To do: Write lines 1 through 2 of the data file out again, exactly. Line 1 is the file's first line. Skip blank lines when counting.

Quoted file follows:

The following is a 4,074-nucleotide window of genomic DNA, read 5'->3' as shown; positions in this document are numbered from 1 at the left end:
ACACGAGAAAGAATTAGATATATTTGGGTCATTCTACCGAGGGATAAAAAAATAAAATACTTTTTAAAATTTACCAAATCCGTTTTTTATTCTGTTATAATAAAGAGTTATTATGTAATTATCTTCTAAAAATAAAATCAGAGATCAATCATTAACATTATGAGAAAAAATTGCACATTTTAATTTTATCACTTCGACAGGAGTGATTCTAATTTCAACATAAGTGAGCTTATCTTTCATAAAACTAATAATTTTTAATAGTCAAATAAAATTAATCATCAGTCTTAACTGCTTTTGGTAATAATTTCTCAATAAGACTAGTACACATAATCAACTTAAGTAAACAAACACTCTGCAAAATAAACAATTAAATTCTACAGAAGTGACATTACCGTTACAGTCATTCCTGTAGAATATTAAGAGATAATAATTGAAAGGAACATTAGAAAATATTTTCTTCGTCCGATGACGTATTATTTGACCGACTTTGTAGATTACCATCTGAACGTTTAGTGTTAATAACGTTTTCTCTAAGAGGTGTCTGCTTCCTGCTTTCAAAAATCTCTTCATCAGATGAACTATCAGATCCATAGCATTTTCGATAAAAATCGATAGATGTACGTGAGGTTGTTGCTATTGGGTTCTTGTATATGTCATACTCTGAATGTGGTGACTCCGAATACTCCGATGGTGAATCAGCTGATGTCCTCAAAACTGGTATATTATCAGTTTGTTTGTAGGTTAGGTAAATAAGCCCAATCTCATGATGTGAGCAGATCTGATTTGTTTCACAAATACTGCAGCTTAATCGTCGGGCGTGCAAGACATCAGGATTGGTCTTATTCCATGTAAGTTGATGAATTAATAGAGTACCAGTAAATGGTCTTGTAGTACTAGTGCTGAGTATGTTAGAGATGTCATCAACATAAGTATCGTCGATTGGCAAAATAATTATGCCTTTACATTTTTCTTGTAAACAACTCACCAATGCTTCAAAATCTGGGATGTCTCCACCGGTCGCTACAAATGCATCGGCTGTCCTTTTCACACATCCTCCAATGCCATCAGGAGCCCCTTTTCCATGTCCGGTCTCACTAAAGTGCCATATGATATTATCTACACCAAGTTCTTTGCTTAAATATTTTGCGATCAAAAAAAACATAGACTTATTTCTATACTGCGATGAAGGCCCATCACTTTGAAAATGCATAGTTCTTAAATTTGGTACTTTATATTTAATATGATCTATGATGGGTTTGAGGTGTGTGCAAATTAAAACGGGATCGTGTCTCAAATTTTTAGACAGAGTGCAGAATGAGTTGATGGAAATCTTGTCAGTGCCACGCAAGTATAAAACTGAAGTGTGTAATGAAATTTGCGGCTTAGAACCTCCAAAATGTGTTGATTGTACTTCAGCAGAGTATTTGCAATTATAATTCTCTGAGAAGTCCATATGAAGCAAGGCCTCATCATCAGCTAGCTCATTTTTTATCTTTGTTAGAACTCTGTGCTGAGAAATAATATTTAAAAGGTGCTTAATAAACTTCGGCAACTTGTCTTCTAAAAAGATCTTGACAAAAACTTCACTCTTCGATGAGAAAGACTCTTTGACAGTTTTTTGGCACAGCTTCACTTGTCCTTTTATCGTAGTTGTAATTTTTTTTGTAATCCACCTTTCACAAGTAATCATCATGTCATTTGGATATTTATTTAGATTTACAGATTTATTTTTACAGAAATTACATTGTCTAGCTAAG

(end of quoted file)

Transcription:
The following is a 4,074-nucleotide window of genomic DNA, read 5'->3' as shown; positions in this document are numbered from 1 at the left end:
ACACGAGAAAGAATTAGATATATTTGGGTCATTCTACCGAGGGATAAAAAAATAAAATACTTTTTAAAATTTACCAAATCCGTTTTTTATTCTGTTATAATAAAGAGTTATTATGTAATTATCTTCTAAAAATAAAATCAGAGATCAATCATTAACATTATGAGAAAAAATTGCACATTTTAATTTTATCACTTCGACAGGAGTGATTCTAATTTCAACATAAGTGAGCTTATCTTTCATAAAACTAATAATTTTTAATAGTCAAATAAAATTAATCATCAGTCTTAACTGCTTTTGGTAATAATTTCTCAATAAGACTAGTACACATAATCAACTTAAGTAAACAAACACTCTGCAAAATAAACAATTAAATTCTACAGAAGTGACATTACCGTTACAGTCATTCCTGTAGAATATTAAGAGATAATAATTGAAAGGAACATTAGAAAATATTTTCTTCGTCCGATGACGTATTATTTGACCGACTTTGTAGATTACCATCTGAACGTTTAGTGTTAATAACGTTTTCTCTAAGAGGTGTCTGCTTCCTGCTTTCAAAAATCTCTTCATCAGATGAACTATCAGATCCATAGCATTTTCGATAAAAATCGATAGATGTACGTGAGGTTGTTGCTATTGGGTTCTTGTATATGTCATACTCTGAATGTGGTGACTCCGAATACTCCGATGGTGAATCAGCTGATGTCCTCAAAACTGGTATATTATCAGTTTGTTTGTAGGTTAGGTAAATAAGCCCAATCTCATGATGTGAGCAGATCTGATTTGTTTCACAAATACTGCAGCTTAATCGTCGGGCGTGCAAGACATCAGGATTGGTCTTATTCCATGTAAGTTGATGAATTAATAGAGTACCAGTAAATGGTCTTGTAGTACTAGTGCTGAGTATGTTAGAGATGTCATCAACATAAGTATCGTCGATTGGCAAAATAATTATGCCTTTACATTTTTCTTGTAAACAACTCACCAATGCTTCAAAATCTGGGATGTCTCCACCGGTCGCTACAAATGCATCGGCTGTCCTTTTCACACATCCTCCAATGCCATCAGGAGCCCCTTTTCCATGTCCGGTCTCACTAAAGTGCCATATGATATTATCTACACCAAGTTCTTTGCTTAAATATTTTGCGATCAAAAAAAACATAGACTTATTTCTATACTGCGATGAAGGCCCATCACTTTGAAAATGCATAGTTCTTAAATTTGGTACTTTATATTTAATATGATCTATGATGGGTTTGAGGTGTGTGCAAATTAAAACGGGATCGTGTCTCAAATTTTTAGACAGAGTGCAGAATGAGTTGATGGAAATCTTGTCAGTGCCACGCAAGTATAAAACTGAAGTGTGTAATGAAATTTGCGGCTTAGAACCTCCAAAATGTGTTGATTGTACTTCAGCAGAGTATTTGCAATTATAATTCTCTGAGAAGTCCATATGAAGCAAGGCCTCATCATCAGCTAGCTCATTTTTTATCTTTGTTAGAACTCTGTGCTGAGAAATAATATTTAAAAGGTGCTTAATAAACTTCGGCAACTTGTCTTCTAAAAAGATCTTGACAAAAACTTCACTCTTCGATGAGAAAGACTCTTTGACAGTTTTTTGGCACAGCTTCACTTGTCCTTTTATCGTAGTTGTAATTTTTTTTGTAATCCACCTTTCACAAGTAATCATCATGTCATTTGGATATTTATTTAGATTTACAGATTTATTTTTACAGAAATTACATTGTCTAGCTAAG